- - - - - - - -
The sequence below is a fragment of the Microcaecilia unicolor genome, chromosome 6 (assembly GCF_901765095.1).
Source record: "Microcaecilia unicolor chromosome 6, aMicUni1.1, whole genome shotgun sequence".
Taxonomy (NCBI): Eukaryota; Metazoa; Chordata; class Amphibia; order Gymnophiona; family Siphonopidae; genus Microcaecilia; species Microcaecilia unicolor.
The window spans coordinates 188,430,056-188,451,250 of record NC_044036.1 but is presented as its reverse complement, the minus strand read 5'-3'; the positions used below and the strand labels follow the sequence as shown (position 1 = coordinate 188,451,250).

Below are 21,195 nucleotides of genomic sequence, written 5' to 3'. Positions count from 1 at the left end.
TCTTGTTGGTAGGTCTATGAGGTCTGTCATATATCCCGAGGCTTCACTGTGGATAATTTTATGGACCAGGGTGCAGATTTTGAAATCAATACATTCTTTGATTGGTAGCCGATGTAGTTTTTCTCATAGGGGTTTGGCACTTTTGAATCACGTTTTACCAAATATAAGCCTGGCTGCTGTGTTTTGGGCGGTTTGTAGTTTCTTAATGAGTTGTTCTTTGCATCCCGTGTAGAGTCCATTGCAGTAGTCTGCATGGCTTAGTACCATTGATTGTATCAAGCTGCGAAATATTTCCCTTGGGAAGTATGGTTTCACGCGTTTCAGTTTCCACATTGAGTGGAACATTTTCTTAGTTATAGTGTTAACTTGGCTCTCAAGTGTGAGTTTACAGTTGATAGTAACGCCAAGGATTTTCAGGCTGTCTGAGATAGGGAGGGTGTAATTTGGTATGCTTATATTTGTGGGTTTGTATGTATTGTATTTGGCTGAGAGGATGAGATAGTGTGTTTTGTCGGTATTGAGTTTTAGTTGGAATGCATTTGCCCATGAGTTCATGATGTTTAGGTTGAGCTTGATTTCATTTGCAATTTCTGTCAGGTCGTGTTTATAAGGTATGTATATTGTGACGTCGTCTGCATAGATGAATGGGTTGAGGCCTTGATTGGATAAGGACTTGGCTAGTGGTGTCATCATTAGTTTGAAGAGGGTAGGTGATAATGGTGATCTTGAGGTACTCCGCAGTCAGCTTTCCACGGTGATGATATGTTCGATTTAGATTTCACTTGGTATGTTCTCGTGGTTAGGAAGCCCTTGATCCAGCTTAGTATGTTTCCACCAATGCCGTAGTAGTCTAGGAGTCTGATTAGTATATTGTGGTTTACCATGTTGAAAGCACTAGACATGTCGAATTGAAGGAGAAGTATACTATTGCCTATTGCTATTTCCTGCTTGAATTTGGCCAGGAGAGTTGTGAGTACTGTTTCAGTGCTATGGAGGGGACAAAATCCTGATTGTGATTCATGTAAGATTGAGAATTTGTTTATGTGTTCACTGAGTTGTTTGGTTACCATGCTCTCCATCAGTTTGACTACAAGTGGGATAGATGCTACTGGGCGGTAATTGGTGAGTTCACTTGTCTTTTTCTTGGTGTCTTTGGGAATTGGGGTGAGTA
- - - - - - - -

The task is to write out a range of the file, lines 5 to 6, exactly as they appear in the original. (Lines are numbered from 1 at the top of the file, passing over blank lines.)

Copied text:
Below are 21,195 nucleotides of genomic sequence, written 5' to 3'. Positions count from 1 at the left end.
TCTTGTTGGTAGGTCTATGAGGTCTGTCATATATCCCGAGGCTTCACTGTGGATAATTTTATGGACCAGGGTGCAGATTTTGAAATCAATACATTCTTTGATTGGTAGCCGATGTAGTTTTTCTCATAGGGGTTTGGCACTTTTGAATCACGTTTTACCAAATATAAGCCTGGCTGCTGTGTTTTGGGCGGTTTGTAGTTTCTTAATGAGTTGTTCTTTGCATCCCGTGTAGAGTCCATTGCAGTAGTCTGCATGGCTTAGTACCATTGATTGTATCAAGCTGCGAAATATTTCCCTTGGGAAGTATGGTTTCACGCGTTTCAGTTTCCACATTGAGTGGAACATTTTCTTAGTTATAGTGTTAACTTGGCTCTCAAGTGTGAGTTTACAGTTGATAGTAACGCCAAGGATTTTCAGGCTGTCTGAGATAGGGAGGGTGTAATTTGGTATGCTTATATTTGTGGGTTTGTATGTATTGTATTTGGCTGAGAGGATGAGATAGTGTGTTTTGTCGGTATTGAGTTTTAGTTGGAATGCATTTGCCCATGAGTTCATGATGTTTAGGTTGAGCTTGATTTCATTTGCAATTTCTGTCAGGTCGTGTTTATAAGGTATGTATATTGTGACGTCGTCTGCATAGATGAATGGGTTGAGGCCTTGATTGGATAAGGACTTGGCTAGTGGTGTCATCATTAGTTTGAAGAGGGTAGGTGATAATGGTGATCTTGAGGTACTCCGCAGTCAGCTTTCCACGGTGATGATATGTTCGATTTAGATTTCACTTGGTATGTTCTCGTGGTTAGGAAGCCCTTGATCCAGCTTAGTATGTTTCCACCAATGCCGTAGTAGTCTAGGAGTCTGATTAGTATATTGTGGTTTACCATGTTGAAAGCACTAGACATGTCGAATTGAAGGAGAAGTATACTATTGCCTATTGCTATTTCCTGCTTGAATTTGGCCAGGAGAGTTGTGAGTACTGTTTCAGTGCTATGGAGGGGACAAAATCCTGATTGTGATTCATGTAAGATTGAGAATTTGTTTATGTGTTCACTGAGTTGTTTGGTTACCATGCTCTCCATCAGTTTGACTACAAGTGGGATAGATGCTACTGGGCGGTAATTGGTGAGTTCACTTGTCTTTTTCTTGGTGTCTTTGGGAATTGGGGTGAGTA